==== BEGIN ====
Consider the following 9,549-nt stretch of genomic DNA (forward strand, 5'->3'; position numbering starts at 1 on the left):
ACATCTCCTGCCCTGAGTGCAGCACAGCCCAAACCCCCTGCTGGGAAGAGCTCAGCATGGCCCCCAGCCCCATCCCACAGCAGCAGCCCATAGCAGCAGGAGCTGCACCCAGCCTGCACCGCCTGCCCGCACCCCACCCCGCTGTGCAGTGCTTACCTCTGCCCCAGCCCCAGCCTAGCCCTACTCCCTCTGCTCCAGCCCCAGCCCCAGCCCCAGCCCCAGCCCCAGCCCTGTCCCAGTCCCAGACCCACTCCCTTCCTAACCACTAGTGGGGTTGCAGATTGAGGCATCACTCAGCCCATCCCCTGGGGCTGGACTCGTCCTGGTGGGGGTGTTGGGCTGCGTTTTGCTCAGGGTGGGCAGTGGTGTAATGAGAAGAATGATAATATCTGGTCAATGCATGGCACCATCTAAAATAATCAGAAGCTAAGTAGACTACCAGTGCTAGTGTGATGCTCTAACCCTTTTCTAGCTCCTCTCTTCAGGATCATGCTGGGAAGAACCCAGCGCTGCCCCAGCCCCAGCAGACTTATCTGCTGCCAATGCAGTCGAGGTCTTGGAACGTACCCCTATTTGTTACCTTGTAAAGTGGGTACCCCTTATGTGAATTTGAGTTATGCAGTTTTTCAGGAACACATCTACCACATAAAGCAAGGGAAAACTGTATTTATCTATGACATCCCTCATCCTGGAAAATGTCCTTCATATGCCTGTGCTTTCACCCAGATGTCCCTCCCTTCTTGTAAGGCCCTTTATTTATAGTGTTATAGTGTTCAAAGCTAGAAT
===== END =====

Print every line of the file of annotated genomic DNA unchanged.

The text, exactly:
Consider the following 9,549-nt stretch of genomic DNA (forward strand, 5'->3'; position numbering starts at 1 on the left):
ACATCTCCTGCCCTGAGTGCAGCACAGCCCAAACCCCCTGCTGGGAAGAGCTCAGCATGGCCCCCAGCCCCATCCCACAGCAGCAGCCCATAGCAGCAGGAGCTGCACCCAGCCTGCACCGCCTGCCCGCACCCCACCCCGCTGTGCAGTGCTTACCTCTGCCCCAGCCCCAGCCTAGCCCTACTCCCTCTGCTCCAGCCCCAGCCCCAGCCCCAGCCCCAGCCCCAGCCCTGTCCCAGTCCCAGACCCACTCCCTTCCTAACCACTAGTGGGGTTGCAGATTGAGGCATCACTCAGCCCATCCCCTGGGGCTGGACTCGTCCTGGTGGGGGTGTTGGGCTGCGTTTTGCTCAGGGTGGGCAGTGGTGTAATGAGAAGAATGATAATATCTGGTCAATGCATGGCACCATCTAAAATAATCAGAAGCTAAGTAGACTACCAGTGCTAGTGTGATGCTCTAACCCTTTTCTAGCTCCTCTCTTCAGGATCATGCTGGGAAGAACCCAGCGCTGCCCCAGCCCCAGCAGACTTATCTGCTGCCAATGCAGTCGAGGTCTTGGAACGTACCCCTATTTGTTACCTTGTAAAGTGGGTACCCCTTATGTGAATTTGAGTTATGCAGTTTTTCAGGAACACATCTACCACATAAAGCAAGGGAAAACTGTATTTATCTATGACATCCCTCATCCTGGAAAATGTCCTTCATATGCCTGTGCTTTCACCCAGATGTCCCTCCCTTCTTGTAAGGCCCTTTATTTATAGTGTTATAGTGTTCAAAGCTAGAAT